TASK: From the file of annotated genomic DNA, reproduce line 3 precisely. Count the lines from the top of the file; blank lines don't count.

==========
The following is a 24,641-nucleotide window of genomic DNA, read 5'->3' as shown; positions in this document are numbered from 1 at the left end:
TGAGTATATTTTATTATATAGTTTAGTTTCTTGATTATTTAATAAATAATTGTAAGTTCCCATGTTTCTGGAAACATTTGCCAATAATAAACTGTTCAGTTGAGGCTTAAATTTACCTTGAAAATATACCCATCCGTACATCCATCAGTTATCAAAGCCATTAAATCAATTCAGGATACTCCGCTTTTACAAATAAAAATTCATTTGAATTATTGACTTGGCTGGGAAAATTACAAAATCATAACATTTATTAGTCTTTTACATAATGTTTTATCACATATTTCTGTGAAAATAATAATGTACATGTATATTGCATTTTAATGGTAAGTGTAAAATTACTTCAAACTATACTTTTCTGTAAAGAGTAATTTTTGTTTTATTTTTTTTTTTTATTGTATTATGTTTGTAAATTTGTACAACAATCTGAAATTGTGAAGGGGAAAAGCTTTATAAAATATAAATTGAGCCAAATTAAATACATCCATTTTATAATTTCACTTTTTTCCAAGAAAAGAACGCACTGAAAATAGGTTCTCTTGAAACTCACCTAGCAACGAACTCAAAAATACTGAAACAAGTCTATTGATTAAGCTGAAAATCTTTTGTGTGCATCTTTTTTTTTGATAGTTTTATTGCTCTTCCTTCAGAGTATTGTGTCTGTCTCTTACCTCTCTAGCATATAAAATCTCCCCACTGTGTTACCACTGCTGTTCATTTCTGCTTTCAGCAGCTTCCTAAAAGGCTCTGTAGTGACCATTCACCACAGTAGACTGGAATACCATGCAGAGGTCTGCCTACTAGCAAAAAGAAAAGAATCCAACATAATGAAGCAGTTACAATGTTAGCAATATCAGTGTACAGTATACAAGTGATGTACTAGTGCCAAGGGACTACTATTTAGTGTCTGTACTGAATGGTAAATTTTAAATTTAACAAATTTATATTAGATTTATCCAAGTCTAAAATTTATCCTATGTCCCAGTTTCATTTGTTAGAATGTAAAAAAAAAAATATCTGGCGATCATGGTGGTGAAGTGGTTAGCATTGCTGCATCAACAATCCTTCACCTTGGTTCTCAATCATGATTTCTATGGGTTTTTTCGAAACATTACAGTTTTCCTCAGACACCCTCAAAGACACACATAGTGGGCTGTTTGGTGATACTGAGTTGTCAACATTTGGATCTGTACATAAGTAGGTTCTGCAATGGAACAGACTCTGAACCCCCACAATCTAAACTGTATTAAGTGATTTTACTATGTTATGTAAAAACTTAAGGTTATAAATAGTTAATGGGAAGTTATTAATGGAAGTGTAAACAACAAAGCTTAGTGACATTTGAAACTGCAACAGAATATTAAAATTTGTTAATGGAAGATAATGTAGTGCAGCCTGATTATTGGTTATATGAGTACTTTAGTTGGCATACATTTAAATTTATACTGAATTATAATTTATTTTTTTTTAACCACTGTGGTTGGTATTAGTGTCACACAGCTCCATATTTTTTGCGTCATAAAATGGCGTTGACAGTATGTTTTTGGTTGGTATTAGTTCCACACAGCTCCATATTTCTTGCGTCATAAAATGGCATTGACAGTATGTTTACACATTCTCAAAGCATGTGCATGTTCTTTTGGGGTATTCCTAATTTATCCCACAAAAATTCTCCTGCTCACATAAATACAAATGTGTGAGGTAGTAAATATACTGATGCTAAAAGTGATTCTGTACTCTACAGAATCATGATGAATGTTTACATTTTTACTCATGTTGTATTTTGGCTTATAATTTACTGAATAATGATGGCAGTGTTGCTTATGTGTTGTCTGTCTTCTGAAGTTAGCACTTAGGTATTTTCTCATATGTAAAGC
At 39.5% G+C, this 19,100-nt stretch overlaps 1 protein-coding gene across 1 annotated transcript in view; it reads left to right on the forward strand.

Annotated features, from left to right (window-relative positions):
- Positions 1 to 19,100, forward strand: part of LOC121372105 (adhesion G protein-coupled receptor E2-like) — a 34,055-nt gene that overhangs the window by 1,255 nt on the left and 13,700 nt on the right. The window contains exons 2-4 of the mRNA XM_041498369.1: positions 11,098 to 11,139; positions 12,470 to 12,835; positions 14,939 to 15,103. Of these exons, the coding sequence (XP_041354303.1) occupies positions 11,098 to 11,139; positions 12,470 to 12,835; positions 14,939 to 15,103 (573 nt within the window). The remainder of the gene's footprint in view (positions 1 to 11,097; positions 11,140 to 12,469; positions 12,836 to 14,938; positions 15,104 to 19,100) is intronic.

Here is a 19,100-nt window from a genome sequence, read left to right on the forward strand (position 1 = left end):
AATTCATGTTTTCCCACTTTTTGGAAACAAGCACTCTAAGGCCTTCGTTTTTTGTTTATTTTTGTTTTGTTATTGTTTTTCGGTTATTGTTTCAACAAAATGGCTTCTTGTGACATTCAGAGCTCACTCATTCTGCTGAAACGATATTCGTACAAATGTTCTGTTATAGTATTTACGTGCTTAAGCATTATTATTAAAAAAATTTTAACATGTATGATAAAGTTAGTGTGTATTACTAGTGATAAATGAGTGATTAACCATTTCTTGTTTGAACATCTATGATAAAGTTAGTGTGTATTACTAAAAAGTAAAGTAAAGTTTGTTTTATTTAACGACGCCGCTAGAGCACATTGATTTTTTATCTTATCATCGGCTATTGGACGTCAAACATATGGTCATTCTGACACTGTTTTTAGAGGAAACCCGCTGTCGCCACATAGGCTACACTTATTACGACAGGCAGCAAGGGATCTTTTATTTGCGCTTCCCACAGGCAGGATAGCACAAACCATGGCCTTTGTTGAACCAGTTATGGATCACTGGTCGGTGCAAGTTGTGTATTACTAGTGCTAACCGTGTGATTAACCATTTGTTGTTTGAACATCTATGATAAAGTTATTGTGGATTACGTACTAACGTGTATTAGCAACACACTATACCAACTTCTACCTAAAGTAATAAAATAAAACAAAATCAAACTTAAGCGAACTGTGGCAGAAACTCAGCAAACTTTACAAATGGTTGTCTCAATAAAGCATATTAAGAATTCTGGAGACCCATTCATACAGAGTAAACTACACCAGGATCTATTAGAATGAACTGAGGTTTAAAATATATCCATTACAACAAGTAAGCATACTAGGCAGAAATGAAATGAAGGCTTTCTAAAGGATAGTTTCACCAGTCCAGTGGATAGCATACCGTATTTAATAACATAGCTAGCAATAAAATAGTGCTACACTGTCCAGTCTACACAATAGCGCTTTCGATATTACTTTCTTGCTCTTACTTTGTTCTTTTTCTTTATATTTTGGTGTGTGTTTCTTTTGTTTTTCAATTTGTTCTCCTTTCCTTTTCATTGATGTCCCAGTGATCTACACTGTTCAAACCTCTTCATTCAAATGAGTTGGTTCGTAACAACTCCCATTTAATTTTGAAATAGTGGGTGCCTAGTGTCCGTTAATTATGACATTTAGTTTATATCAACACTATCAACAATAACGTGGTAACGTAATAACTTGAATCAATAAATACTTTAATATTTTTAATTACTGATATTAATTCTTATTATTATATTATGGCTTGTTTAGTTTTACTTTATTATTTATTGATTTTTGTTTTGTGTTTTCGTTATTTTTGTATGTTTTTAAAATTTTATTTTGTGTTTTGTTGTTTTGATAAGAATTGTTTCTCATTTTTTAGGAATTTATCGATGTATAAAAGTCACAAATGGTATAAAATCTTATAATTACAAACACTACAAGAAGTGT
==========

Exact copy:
At 39.5% G+C, this 19,100-nt stretch overlaps 1 protein-coding gene across 1 annotated transcript in view; it reads left to right on the forward strand.